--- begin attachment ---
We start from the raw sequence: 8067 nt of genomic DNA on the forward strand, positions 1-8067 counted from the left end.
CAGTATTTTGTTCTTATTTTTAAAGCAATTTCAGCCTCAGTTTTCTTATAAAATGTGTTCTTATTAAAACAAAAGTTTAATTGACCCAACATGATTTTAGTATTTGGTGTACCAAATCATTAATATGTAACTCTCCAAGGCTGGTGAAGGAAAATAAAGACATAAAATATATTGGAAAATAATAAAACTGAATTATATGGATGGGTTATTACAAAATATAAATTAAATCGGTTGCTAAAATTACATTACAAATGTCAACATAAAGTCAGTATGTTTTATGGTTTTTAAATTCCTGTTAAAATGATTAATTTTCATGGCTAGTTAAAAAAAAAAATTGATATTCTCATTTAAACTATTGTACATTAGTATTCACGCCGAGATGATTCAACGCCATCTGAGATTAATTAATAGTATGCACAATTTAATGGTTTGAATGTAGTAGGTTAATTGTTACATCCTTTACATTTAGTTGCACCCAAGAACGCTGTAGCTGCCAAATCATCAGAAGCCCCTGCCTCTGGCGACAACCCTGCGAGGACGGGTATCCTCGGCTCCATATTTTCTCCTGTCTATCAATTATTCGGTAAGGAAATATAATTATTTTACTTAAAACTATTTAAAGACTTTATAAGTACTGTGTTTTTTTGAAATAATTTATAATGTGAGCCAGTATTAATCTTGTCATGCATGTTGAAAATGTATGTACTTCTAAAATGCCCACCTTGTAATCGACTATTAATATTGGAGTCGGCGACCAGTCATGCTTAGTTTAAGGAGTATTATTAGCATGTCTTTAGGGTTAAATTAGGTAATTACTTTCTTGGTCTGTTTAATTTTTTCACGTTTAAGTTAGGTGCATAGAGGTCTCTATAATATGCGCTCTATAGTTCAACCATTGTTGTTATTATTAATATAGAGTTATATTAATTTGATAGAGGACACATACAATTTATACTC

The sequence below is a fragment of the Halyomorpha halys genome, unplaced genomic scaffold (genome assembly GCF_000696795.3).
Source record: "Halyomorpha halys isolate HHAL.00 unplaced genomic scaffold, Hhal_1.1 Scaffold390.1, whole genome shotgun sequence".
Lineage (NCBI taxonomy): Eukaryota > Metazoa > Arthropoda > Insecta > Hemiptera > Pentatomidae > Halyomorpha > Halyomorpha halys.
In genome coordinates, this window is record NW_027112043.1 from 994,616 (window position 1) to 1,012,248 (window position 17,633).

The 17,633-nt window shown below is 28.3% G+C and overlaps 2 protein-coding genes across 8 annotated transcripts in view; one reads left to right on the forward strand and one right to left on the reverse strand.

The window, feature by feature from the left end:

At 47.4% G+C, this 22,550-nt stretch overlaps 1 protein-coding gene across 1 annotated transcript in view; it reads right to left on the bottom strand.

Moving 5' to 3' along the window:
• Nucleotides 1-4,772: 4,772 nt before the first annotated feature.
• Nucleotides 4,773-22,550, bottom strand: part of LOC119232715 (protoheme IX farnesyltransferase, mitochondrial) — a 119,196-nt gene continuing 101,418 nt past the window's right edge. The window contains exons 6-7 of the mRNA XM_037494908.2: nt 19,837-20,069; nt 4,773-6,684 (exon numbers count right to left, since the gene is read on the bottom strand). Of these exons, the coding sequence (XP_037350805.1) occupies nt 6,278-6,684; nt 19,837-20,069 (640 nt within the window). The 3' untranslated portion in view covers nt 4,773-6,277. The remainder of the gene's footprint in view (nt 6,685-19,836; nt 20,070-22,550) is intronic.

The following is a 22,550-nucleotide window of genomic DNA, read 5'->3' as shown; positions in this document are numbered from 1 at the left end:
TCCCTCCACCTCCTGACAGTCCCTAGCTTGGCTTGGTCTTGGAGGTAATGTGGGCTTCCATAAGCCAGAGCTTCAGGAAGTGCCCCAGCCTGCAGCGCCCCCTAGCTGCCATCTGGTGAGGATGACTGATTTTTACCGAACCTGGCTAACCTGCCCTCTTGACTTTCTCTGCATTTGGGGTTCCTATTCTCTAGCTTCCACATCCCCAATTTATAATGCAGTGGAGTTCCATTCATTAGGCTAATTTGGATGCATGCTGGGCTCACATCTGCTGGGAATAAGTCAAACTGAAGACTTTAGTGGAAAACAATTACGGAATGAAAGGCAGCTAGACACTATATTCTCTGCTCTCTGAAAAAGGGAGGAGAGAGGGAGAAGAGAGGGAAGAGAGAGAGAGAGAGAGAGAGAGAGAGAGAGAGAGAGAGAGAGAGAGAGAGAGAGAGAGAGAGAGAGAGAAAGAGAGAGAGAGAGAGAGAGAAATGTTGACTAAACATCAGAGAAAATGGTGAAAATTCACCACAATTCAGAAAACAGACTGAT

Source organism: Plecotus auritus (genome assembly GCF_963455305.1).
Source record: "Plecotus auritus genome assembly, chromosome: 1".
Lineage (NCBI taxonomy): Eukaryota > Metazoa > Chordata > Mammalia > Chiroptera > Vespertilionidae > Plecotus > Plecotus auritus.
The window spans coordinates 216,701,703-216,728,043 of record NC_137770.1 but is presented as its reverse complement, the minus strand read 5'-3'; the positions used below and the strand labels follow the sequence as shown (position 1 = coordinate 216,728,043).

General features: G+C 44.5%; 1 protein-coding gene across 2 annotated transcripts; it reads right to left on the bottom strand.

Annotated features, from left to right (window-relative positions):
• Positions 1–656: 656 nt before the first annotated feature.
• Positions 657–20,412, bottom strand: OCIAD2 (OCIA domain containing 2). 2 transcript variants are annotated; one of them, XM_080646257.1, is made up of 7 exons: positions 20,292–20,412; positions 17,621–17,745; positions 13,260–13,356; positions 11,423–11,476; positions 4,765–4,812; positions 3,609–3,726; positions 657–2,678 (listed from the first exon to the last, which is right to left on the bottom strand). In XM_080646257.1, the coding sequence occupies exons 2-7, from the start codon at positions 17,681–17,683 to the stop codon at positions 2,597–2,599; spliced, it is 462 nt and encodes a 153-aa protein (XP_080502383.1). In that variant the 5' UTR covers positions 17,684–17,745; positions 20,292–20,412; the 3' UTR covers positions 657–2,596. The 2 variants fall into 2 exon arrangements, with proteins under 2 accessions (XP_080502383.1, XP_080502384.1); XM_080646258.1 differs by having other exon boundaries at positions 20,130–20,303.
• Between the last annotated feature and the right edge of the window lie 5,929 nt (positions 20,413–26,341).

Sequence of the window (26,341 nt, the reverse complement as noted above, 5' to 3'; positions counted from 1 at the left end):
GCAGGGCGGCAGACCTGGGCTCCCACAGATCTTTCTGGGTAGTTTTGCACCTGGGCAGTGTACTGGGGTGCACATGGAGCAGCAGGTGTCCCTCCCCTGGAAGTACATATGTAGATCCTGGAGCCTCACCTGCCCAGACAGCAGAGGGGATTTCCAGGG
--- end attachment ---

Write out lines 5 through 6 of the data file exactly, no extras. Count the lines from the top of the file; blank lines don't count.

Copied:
Lineage (NCBI taxonomy): Eukaryota > Metazoa > Arthropoda > Insecta > Hemiptera > Pentatomidae > Halyomorpha > Halyomorpha halys.
In genome coordinates, this window is record NW_027112043.1 from 994,616 (window position 1) to 1,012,248 (window position 17,633).